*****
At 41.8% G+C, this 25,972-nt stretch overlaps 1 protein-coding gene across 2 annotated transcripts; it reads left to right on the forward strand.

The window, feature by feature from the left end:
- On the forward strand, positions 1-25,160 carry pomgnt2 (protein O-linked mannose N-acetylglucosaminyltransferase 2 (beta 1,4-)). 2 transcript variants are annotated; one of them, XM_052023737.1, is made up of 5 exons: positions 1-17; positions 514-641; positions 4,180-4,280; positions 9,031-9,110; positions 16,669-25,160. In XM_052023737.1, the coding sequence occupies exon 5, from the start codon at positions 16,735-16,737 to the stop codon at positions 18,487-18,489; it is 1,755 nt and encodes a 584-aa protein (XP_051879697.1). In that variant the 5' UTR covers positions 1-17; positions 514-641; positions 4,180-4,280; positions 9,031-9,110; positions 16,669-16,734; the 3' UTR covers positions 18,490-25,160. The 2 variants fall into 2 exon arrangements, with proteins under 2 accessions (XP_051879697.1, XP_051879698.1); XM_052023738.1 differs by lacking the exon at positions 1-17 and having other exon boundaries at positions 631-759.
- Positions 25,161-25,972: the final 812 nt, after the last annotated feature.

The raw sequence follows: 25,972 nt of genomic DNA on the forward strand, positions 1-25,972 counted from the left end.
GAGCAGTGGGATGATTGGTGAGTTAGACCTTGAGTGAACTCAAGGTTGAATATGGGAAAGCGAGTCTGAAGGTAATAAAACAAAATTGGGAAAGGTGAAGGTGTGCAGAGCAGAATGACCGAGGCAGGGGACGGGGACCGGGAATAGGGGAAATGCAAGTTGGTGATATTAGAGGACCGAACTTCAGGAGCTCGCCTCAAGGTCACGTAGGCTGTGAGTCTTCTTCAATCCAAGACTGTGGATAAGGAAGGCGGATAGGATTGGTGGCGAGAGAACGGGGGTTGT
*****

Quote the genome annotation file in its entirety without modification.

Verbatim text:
At 41.8% G+C, this 25,972-nt stretch overlaps 1 protein-coding gene across 2 annotated transcripts; it reads left to right on the forward strand.

The window, feature by feature from the left end:
- On the forward strand, positions 1-25,160 carry pomgnt2 (protein O-linked mannose N-acetylglucosaminyltransferase 2 (beta 1,4-)). 2 transcript variants are annotated; one of them, XM_052023737.1, is made up of 5 exons: positions 1-17; positions 514-641; positions 4,180-4,280; positions 9,031-9,110; positions 16,669-25,160. In XM_052023737.1, the coding sequence occupies exon 5, from the start codon at positions 16,735-16,737 to the stop codon at positions 18,487-18,489; it is 1,755 nt and encodes a 584-aa protein (XP_051879697.1). In that variant the 5' UTR covers positions 1-17; positions 514-641; positions 4,180-4,280; positions 9,031-9,110; positions 16,669-16,734; the 3' UTR covers positions 18,490-25,160. The 2 variants fall into 2 exon arrangements, with proteins under 2 accessions (XP_051879697.1, XP_051879698.1); XM_052023738.1 differs by lacking the exon at positions 1-17 and having other exon boundaries at positions 631-759.
- Positions 25,161-25,972: the final 812 nt, after the last annotated feature.

The raw sequence follows: 25,972 nt of genomic DNA on the forward strand, positions 1-25,972 counted from the left end.
GAGCAGTGGGATGATTGGTGAGTTAGACCTTGAGTGAACTCAAGGTTGAATATGGGAAAGCGAGTCTGAAGGTAATAAAACAAAATTGGGAAAGGTGAAGGTGTGCAGAGCAGAATGACCGAGGCAGGGGACGGGGACCGGGAATAGGGGAAATGCAAGTTGGTGATATTAGAGGACCGAACTTCAGGAGCTCGCCTCAAGGTCACGTAGGCTGTGAGTCTTCTTCAATCCAAGACTGTGGATAAGGAAGGCGGATAGGATTGGTGGCGAGAGAACGGGGGTTGT